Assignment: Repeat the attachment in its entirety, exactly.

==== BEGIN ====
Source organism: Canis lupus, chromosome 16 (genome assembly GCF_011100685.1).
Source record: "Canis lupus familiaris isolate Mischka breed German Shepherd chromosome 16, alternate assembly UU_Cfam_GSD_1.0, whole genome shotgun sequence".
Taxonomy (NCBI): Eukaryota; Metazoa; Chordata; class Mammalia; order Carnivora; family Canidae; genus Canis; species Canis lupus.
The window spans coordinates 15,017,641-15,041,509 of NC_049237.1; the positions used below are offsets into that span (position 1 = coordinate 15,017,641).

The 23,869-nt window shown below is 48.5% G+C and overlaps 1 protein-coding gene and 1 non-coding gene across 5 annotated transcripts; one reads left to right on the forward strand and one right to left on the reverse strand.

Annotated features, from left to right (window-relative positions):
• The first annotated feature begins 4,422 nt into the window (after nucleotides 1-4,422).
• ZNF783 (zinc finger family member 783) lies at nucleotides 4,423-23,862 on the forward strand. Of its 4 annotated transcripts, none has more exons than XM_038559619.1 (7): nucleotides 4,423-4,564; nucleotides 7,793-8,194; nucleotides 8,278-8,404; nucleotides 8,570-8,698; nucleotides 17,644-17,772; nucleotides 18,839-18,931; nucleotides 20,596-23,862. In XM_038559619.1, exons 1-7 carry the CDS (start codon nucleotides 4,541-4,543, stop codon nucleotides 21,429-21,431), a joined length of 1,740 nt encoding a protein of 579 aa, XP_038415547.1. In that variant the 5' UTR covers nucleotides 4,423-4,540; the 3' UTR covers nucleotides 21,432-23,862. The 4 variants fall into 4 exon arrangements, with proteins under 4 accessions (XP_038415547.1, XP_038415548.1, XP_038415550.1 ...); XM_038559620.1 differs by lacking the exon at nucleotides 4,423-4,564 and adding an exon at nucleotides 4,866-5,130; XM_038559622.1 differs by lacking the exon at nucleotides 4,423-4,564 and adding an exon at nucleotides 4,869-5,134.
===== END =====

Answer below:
Source organism: Canis lupus, chromosome 16 (genome assembly GCF_011100685.1).
Source record: "Canis lupus familiaris isolate Mischka breed German Shepherd chromosome 16, alternate assembly UU_Cfam_GSD_1.0, whole genome shotgun sequence".
Taxonomy (NCBI): Eukaryota; Metazoa; Chordata; class Mammalia; order Carnivora; family Canidae; genus Canis; species Canis lupus.
The window spans coordinates 15,017,641-15,041,509 of NC_049237.1; the positions used below are offsets into that span (position 1 = coordinate 15,017,641).

The 23,869-nt window shown below is 48.5% G+C and overlaps 1 protein-coding gene and 1 non-coding gene across 5 annotated transcripts; one reads left to right on the forward strand and one right to left on the reverse strand.

Annotated features, from left to right (window-relative positions):
• The first annotated feature begins 4,422 nt into the window (after nucleotides 1-4,422).
• ZNF783 (zinc finger family member 783) lies at nucleotides 4,423-23,862 on the forward strand. Of its 4 annotated transcripts, none has more exons than XM_038559619.1 (7): nucleotides 4,423-4,564; nucleotides 7,793-8,194; nucleotides 8,278-8,404; nucleotides 8,570-8,698; nucleotides 17,644-17,772; nucleotides 18,839-18,931; nucleotides 20,596-23,862. In XM_038559619.1, exons 1-7 carry the CDS (start codon nucleotides 4,541-4,543, stop codon nucleotides 21,429-21,431), a joined length of 1,740 nt encoding a protein of 579 aa, XP_038415547.1. In that variant the 5' UTR covers nucleotides 4,423-4,540; the 3' UTR covers nucleotides 21,432-23,862. The 4 variants fall into 4 exon arrangements, with proteins under 4 accessions (XP_038415547.1, XP_038415548.1, XP_038415550.1 ...); XM_038559620.1 differs by lacking the exon at nucleotides 4,423-4,564 and adding an exon at nucleotides 4,866-5,130; XM_038559622.1 differs by lacking the exon at nucleotides 4,423-4,564 and adding an exon at nucleotides 4,869-5,134.